The main hurdles were threefold: (1) GIS tools were anything but user-friendly and particularly difficult to teach to colleagues who did not have a background in GIS; (2) the cost of the ArcView license was prohibitive; and (3) many in the field of conflict early warning, including donors, still did not get the point of crisis mapping, which meant (amongst other things) that our field monitors in the Horn were never equipped with handheld GPS units, a suggestion I had made in 2005.
In sum, crisis mapping faced a number of hurdles between 2003-2006, but we’ve come a long way since. Although the ideas were being developed as early as 2003, more intuitive and accessible mapping technology was not yet available and an understanding of the value-added of crisis mapping had not fully materialized.
Five years later, crisis mapping is all the buzz, and the technology is finally here to make it happen. The Harvard Humanitarian Initiative (HHI) has been engaged in major applied research project on crisis mapping for almost two years. And new donors like Humanity United are excited about the potential of crisis mapping. A new initiative, CrisisMappers, set up by Erik Hersman and myself seeks to facilitate the exchange of best practices and to ensure interoperability across mapping platforms.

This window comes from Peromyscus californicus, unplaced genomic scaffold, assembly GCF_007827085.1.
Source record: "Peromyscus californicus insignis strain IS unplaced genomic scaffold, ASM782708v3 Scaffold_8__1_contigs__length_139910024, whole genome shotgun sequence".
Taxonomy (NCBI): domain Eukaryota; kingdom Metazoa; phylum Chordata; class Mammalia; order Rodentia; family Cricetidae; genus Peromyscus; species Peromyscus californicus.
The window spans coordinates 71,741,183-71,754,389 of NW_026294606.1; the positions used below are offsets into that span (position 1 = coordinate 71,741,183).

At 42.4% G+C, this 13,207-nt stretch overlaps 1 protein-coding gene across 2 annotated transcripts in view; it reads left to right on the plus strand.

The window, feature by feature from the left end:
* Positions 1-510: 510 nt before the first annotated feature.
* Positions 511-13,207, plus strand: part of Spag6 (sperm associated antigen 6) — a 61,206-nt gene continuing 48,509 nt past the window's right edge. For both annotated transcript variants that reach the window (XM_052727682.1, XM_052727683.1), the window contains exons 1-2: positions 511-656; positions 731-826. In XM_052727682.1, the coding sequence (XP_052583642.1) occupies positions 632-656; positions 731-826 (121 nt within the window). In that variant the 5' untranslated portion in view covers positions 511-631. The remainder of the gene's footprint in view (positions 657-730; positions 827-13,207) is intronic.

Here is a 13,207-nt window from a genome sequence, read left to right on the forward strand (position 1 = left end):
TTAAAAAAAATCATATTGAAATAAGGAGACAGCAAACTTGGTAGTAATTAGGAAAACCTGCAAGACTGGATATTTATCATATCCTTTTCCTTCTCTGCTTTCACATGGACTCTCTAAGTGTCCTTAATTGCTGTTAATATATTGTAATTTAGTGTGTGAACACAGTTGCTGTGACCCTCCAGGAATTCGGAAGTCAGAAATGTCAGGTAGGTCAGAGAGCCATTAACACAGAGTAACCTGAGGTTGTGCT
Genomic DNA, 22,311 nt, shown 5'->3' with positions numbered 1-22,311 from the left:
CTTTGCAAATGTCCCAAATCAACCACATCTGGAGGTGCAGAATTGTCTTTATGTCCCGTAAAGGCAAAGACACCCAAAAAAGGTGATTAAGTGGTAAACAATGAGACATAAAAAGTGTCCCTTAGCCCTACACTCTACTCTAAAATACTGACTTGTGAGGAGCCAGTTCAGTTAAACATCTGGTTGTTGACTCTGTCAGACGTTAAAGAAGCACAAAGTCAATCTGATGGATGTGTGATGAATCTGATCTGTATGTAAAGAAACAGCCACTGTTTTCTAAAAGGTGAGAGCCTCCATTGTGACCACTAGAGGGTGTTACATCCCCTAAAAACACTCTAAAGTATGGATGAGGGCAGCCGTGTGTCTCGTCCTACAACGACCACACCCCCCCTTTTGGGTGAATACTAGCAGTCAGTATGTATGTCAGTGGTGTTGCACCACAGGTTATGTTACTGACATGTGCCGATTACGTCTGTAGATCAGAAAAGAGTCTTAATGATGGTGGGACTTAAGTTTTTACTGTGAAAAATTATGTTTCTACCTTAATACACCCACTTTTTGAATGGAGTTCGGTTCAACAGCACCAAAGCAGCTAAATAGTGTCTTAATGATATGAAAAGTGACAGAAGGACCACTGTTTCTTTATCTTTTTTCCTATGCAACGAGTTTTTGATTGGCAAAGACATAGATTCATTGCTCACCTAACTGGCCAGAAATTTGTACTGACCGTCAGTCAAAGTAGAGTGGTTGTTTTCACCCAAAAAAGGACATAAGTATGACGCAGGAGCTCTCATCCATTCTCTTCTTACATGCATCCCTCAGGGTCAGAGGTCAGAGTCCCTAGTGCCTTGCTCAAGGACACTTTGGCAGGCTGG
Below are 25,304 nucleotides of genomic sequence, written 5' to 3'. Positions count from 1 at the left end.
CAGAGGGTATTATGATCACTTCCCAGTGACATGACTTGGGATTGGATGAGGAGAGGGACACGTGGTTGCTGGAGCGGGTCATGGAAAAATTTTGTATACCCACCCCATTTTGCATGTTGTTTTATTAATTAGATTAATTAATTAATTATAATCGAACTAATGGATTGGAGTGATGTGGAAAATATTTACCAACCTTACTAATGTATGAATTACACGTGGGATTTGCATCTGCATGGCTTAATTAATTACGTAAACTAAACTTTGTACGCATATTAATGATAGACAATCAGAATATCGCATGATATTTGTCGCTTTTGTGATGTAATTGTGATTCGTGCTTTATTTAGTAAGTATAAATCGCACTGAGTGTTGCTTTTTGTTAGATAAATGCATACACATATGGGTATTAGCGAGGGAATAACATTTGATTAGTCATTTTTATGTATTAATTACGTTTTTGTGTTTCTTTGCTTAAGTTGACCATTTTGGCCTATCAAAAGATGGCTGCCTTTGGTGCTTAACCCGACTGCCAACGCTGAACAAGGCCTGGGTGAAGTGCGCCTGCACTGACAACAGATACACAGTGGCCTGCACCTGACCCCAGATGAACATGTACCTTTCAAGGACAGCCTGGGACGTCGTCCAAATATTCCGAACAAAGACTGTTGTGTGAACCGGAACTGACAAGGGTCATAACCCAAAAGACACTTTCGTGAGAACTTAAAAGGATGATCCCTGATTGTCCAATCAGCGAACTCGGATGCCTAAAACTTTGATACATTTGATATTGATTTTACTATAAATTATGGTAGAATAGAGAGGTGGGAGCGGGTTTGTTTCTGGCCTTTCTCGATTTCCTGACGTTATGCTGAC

Thanks to Google Maps and Google Earth, we’ve moved from static hardcopy maps, to dynamic, interactive and multi-layer digital maps like Ushahidi. OpenLayers and GeoDjango are two recently released tools that further facilitate our efforts.
There is still some way to go, however, at least in terms of the ideas I had back in 2003. So here are my three wishes for the immediate future of crisis mapping:
First wish: we need to think of maps not simply as dynamic tools for improving situational awareness but also as communication tools. The example I’ve used over the past two years:
A local NGO in Somalia encounters a roadblock, they take a picture or video using their camera phone and/or write a quick text message using the format: [town*message] or [lat*long*message]. They send the info to a designated number. Better yet, they have a pre-installed application on their phone (like the iPhone app for Ushahidi) that automatically geo-references and sends the text/picture/video.